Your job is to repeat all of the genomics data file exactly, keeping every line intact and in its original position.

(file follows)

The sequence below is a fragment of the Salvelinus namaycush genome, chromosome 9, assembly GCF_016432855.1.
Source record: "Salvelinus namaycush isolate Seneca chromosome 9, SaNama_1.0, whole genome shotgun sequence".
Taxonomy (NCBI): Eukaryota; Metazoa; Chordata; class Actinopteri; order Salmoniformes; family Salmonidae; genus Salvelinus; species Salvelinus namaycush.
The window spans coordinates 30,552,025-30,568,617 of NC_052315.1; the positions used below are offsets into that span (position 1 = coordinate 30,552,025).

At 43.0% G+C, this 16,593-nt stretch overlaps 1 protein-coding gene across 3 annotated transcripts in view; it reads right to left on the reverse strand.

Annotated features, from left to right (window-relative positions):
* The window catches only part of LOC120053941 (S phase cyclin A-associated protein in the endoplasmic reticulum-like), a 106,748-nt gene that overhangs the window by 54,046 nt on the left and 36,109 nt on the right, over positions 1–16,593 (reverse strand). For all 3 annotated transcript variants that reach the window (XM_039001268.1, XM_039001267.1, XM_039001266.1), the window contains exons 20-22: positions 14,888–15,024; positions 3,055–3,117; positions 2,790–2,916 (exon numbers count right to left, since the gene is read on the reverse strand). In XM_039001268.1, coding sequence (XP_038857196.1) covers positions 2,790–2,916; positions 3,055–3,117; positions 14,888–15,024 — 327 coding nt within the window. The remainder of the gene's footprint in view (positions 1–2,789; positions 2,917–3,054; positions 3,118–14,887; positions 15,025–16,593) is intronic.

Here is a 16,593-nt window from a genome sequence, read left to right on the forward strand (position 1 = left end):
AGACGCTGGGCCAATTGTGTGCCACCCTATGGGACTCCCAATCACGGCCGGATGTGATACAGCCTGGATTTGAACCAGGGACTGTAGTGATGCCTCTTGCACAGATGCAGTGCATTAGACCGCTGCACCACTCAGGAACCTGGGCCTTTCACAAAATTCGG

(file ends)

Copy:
The sequence below is a fragment of the Salvelinus namaycush genome, chromosome 9, assembly GCF_016432855.1.
Source record: "Salvelinus namaycush isolate Seneca chromosome 9, SaNama_1.0, whole genome shotgun sequence".
Taxonomy (NCBI): Eukaryota; Metazoa; Chordata; class Actinopteri; order Salmoniformes; family Salmonidae; genus Salvelinus; species Salvelinus namaycush.
The window spans coordinates 30,552,025-30,568,617 of NC_052315.1; the positions used below are offsets into that span (position 1 = coordinate 30,552,025).

At 43.0% G+C, this 16,593-nt stretch overlaps 1 protein-coding gene across 3 annotated transcripts in view; it reads right to left on the reverse strand.

Annotated features, from left to right (window-relative positions):
* The window catches only part of LOC120053941 (S phase cyclin A-associated protein in the endoplasmic reticulum-like), a 106,748-nt gene that overhangs the window by 54,046 nt on the left and 36,109 nt on the right, over positions 1–16,593 (reverse strand). For all 3 annotated transcript variants that reach the window (XM_039001268.1, XM_039001267.1, XM_039001266.1), the window contains exons 20-22: positions 14,888–15,024; positions 3,055–3,117; positions 2,790–2,916 (exon numbers count right to left, since the gene is read on the reverse strand). In XM_039001268.1, coding sequence (XP_038857196.1) covers positions 2,790–2,916; positions 3,055–3,117; positions 14,888–15,024 — 327 coding nt within the window. The remainder of the gene's footprint in view (positions 1–2,789; positions 2,917–3,054; positions 3,118–14,887; positions 15,025–16,593) is intronic.

Here is a 16,593-nt window from a genome sequence, read left to right on the forward strand (position 1 = left end):
AGACGCTGGGCCAATTGTGTGCCACCCTATGGGACTCCCAATCACGGCCGGATGTGATACAGCCTGGATTTGAACCAGGGACTGTAGTGATGCCTCTTGCACAGATGCAGTGCATTAGACCGCTGCACCACTCAGGAACCTGGGCCTTTCACAAAATTCGG